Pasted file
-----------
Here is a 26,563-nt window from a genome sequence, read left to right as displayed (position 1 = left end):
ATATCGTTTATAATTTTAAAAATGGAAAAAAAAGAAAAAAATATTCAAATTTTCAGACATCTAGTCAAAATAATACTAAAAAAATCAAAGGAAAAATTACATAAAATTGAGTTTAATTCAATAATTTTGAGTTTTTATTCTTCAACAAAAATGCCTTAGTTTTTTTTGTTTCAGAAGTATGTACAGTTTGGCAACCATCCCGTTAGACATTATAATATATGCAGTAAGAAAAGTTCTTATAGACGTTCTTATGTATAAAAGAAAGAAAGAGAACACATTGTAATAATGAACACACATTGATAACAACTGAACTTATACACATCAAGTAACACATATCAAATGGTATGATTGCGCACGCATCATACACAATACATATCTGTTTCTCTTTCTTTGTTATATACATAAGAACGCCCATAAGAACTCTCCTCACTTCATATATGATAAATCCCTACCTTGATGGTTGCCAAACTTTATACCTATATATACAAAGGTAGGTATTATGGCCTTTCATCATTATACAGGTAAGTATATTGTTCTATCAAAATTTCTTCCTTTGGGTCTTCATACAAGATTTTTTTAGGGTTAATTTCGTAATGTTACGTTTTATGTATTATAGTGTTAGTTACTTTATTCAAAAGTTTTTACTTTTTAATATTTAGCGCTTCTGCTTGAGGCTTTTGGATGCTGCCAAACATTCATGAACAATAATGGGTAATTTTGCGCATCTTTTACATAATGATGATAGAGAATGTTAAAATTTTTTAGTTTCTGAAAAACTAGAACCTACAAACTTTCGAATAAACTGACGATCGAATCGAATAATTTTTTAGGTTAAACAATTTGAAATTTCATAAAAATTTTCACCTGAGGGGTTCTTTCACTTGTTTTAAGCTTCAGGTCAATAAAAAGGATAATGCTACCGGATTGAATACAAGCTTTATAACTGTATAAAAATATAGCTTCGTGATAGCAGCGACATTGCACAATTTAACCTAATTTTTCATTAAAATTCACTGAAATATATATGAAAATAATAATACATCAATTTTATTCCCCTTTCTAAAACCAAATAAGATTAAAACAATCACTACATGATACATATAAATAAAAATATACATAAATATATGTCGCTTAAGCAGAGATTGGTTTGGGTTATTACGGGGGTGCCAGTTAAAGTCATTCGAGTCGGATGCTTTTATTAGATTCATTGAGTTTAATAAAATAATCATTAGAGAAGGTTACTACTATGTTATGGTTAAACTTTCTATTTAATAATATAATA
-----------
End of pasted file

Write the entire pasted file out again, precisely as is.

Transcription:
Here is a 26,563-nt window from a genome sequence, read left to right as displayed (position 1 = left end):
ATATCGTTTATAATTTTAAAAATGGAAAAAAAAGAAAAAAATATTCAAATTTTCAGACATCTAGTCAAAATAATACTAAAAAAATCAAAGGAAAAATTACATAAAATTGAGTTTAATTCAATAATTTTGAGTTTTTATTCTTCAACAAAAATGCCTTAGTTTTTTTTGTTTCAGAAGTATGTACAGTTTGGCAACCATCCCGTTAGACATTATAATATATGCAGTAAGAAAAGTTCTTATAGACGTTCTTATGTATAAAAGAAAGAAAGAGAACACATTGTAATAATGAACACACATTGATAACAACTGAACTTATACACATCAAGTAACACATATCAAATGGTATGATTGCGCACGCATCATACACAATACATATCTGTTTCTCTTTCTTTGTTATATACATAAGAACGCCCATAAGAACTCTCCTCACTTCATATATGATAAATCCCTACCTTGATGGTTGCCAAACTTTATACCTATATATACAAAGGTAGGTATTATGGCCTTTCATCATTATACAGGTAAGTATATTGTTCTATCAAAATTTCTTCCTTTGGGTCTTCATACAAGATTTTTTTAGGGTTAATTTCGTAATGTTACGTTTTATGTATTATAGTGTTAGTTACTTTATTCAAAAGTTTTTACTTTTTAATATTTAGCGCTTCTGCTTGAGGCTTTTGGATGCTGCCAAACATTCATGAACAATAATGGGTAATTTTGCGCATCTTTTACATAATGATGATAGAGAATGTTAAAATTTTTTAGTTTCTGAAAAACTAGAACCTACAAACTTTCGAATAAACTGACGATCGAATCGAATAATTTTTTAGGTTAAACAATTTGAAATTTCATAAAAATTTTCACCTGAGGGGTTCTTTCACTTGTTTTAAGCTTCAGGTCAATAAAAAGGATAATGCTACCGGATTGAATACAAGCTTTATAACTGTATAAAAATATAGCTTCGTGATAGCAGCGACATTGCACAATTTAACCTAATTTTTCATTAAAATTCACTGAAATATATATGAAAATAATAATACATCAATTTTATTCCCCTTTCTAAAACCAAATAAGATTAAAACAATCACTACATGATACATATAAATAAAAATATACATAAATATATGTCGCTTAAGCAGAGATTGGTTTGGGTTATTACGGGGGTGCCAGTTAAAGTCATTCGAGTCGGATGCTTTTATTAGATTCATTGAGTTTAATAAAATAATCATTAGAGAAGGTTACTACTATGTTATGGTTAAACTTTCTATTTAATAATATAATA